Monday, August 16, 2010

SKS Microfinance IPO - Analysis, Recommendation, Subscription, Allotment, Listing

4 comments
Analysis:
SKS Microfinance IPO has come out with an IPO of 16,791,579 shares. This includes fresh issue of 7,445,323 equity shares and an offer for sale of 9,346,256 equity shares held by different investors. (Sequoia Capital India II LLC, SKS Mutual Benefit Trust - Narayankhed, SKS Mutual Benefit Trust - Jogipet, SKS Mutual Benefit Trust - Medak, SKS Mutual Benefit Trust - Sadasivapet, SKS Mutual Benefit Trust - Sangareddy, Kismet Microfinance and Mauritius Unitus Corporation)

The company is the largest MFI in India in terms of total value of loans outstanding, number of borrowers and number of branches, according to the October 2009 CRISIL report titled India Top 50 Microfinance Institutions.

The IPO opens on July 28 and closes on July 30 for QIBs. The issue closes on August 2, 2010 for applicants in the retail and non-institutional categories. The company may consider participation by Anchor Investors. The anchor investor bid/ issue period shall be one day prior to the issue opening date.

The company has fixed the price band at Rs. 850 - Rs. 985.

Recommendation:
The issue has been graded by CARE as CARE IPO Grade 4 indicating above average fundamentals. The recent IPOs have had very good listing. Although, this IPO is also not cheap it may give listing returns.

Subscription:
SKS IPO got subscribed over 13.55 times but largely due to QII segment. At the close of the IPO,
QII segment got subscribed by 20.38 times
NII segment got subscribed by 0.13 times
Retail segment got subscribed by 0.16 times

Allotment:
Click here to check if you have been alloted SKS Microfinance shares!

Listing:
SKS Microfinance closed session at Rs 1,084.10, up 10.06% over the issue price of Rs 985. A share opened at Rs 1040 and touched an intraday high of Rs 1162 on NSE. On the BSE, a share ended at Rs 1,088.58, after witnessing an intraday high of Rs 1,159.90 and low of Rs 1,036.
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4 comments:

  1. SKS Micro Finance earned profit before tax of Rs 267.70 crore on the total income of Rs 958.92cr for the FY 2010. The basic is EPS of Rs 33, much more than some of the large software companies. The country’s largest micro financier is exploiting the poorest of the poor in rural India in the name of providing credit access to them. The company charges interest between 27% -36% p.a. on money lent to the poor. On the one hand, the company says, that there is no scope for reducing the interest; on the other hand, the company is posting robust profits year after year. The so-called valuations they are trying to create for the company is to serve for their own selfish motives. That will benefit the handful of shareholders / promoters.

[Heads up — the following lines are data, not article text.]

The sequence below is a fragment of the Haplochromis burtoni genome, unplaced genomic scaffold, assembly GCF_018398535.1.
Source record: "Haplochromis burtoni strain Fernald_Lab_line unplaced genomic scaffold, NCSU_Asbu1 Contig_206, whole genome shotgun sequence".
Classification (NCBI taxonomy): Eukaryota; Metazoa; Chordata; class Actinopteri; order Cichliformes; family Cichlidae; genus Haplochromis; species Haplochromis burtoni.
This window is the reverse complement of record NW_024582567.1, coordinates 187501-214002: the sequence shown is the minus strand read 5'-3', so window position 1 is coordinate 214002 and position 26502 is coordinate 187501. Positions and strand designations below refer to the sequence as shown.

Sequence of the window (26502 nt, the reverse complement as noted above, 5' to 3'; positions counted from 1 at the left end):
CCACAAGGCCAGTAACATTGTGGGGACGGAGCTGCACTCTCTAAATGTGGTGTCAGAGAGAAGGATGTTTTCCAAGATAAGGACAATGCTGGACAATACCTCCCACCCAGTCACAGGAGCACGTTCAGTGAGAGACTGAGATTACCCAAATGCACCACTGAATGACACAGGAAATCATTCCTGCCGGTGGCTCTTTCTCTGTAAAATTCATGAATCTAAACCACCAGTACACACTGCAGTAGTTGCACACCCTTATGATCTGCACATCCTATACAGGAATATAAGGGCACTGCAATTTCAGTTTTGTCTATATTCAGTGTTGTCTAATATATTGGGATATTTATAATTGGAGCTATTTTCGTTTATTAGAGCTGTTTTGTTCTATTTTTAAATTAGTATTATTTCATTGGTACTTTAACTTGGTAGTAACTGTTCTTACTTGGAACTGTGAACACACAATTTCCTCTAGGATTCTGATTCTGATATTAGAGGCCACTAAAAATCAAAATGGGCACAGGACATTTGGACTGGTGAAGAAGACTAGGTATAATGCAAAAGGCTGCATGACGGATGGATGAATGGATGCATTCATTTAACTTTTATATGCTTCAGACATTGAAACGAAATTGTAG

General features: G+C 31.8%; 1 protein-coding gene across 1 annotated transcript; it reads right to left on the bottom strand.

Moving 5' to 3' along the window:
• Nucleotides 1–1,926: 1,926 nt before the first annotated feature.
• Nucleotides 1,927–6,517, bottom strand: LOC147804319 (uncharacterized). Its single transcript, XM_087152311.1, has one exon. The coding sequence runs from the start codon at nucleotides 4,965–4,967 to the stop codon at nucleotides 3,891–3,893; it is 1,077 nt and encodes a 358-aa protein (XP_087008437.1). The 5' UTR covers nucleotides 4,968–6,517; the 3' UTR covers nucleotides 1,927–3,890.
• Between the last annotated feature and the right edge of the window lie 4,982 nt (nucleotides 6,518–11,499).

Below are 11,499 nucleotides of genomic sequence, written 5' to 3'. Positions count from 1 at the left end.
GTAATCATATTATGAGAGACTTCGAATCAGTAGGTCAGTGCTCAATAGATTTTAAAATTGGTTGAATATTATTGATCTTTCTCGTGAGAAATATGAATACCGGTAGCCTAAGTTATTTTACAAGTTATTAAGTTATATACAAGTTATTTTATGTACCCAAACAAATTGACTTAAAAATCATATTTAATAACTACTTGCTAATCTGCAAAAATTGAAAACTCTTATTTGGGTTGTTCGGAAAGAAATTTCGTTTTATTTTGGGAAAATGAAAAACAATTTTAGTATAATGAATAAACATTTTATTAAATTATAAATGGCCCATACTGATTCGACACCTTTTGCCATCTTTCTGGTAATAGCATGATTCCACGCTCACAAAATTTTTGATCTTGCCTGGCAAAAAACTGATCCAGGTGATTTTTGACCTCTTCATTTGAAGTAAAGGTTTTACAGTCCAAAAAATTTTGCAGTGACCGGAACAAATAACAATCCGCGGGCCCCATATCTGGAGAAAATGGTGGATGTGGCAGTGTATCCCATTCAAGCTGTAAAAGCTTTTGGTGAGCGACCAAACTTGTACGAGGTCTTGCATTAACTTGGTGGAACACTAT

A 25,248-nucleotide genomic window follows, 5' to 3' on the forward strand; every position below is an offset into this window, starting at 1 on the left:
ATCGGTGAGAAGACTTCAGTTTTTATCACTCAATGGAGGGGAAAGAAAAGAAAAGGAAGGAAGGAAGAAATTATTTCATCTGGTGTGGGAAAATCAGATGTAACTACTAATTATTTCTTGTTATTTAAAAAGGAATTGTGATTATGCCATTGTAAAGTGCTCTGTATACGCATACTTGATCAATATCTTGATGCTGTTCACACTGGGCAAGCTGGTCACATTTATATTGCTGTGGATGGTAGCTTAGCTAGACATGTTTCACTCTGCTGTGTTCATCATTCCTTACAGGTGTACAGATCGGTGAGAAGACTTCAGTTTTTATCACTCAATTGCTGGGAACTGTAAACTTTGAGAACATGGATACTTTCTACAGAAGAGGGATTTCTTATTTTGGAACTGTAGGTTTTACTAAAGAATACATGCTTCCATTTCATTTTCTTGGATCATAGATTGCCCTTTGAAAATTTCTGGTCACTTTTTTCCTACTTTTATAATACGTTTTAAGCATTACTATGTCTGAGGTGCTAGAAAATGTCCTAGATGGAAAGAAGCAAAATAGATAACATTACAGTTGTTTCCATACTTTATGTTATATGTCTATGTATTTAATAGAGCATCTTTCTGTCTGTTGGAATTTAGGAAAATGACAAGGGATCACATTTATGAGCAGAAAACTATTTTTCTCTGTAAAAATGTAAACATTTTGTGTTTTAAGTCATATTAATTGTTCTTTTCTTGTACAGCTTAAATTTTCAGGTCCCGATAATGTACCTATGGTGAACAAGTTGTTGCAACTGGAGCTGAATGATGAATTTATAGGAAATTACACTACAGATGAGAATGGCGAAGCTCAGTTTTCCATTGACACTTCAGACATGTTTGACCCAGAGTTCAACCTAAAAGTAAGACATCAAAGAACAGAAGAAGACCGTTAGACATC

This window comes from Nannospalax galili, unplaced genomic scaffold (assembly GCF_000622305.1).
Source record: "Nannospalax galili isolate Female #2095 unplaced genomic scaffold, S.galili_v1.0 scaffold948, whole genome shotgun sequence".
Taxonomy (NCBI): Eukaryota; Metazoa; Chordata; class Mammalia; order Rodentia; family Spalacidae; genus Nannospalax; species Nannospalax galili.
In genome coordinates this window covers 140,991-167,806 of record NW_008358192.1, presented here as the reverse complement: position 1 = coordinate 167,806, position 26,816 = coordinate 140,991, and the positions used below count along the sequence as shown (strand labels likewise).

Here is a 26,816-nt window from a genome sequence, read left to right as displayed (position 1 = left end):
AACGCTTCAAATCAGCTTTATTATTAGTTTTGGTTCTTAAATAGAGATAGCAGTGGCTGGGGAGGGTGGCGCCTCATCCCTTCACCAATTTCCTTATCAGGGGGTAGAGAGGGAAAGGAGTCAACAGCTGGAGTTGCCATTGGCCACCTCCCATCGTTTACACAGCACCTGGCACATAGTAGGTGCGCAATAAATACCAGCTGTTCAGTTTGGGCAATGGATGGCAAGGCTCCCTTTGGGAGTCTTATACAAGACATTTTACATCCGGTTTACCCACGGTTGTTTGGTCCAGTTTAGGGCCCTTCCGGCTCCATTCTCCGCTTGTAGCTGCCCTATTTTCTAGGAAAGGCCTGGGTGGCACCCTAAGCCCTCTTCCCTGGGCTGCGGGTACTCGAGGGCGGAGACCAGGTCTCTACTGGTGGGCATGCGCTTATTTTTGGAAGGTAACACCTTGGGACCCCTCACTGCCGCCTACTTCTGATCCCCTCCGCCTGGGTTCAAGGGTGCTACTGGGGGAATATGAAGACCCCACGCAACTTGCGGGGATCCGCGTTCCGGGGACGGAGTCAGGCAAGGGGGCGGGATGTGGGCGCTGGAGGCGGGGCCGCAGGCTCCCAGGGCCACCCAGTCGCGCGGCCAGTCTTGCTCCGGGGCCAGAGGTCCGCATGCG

Nobel laureate Muhammad Yunus, speaking at the Fairmont Hotel, USA, on May 24, said he is increasingly wary of the direction the booming micro finance industry is taking.

    “I get very worried when investment funds come to microfinance,” said the founder of Bangladesh’s Grameen Bank, which pioneered the industry by giving small loans to rural women to start their own businesses. “I don’t want to excite businessmen that there is profit to be made here,” he said.

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  2. What is wrong with Micro finance Institutions tapping the capital markets? While we cry fould about MFIs charging around 30-40% p.a. interest, what is the next best option for the poor class? Loans from local money lenders at 100%?

    The loans given by MFIs to lower income class are not backed by collateral, hence risk is much higher and thereby pricing of loans is also higher.

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  3. The recovery percentage is almost 100%. The risk factor is exaggerated.
    Then, why charge such high rate of interest?

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  4. I believe the interest rates will come down over a period of time. The success of the IPO shows strong investor appetite and the likelihood of more such offers coming to market. The IPO has drawn such high-profile investors as billionaire George Soros, venture capitalist Vinod Khosla and Infosys Technologies founder N.R. Narayana Murthy. But I agree one has to be cautious of this turning into a micro credit bubble and hope these companies do responsible lending.

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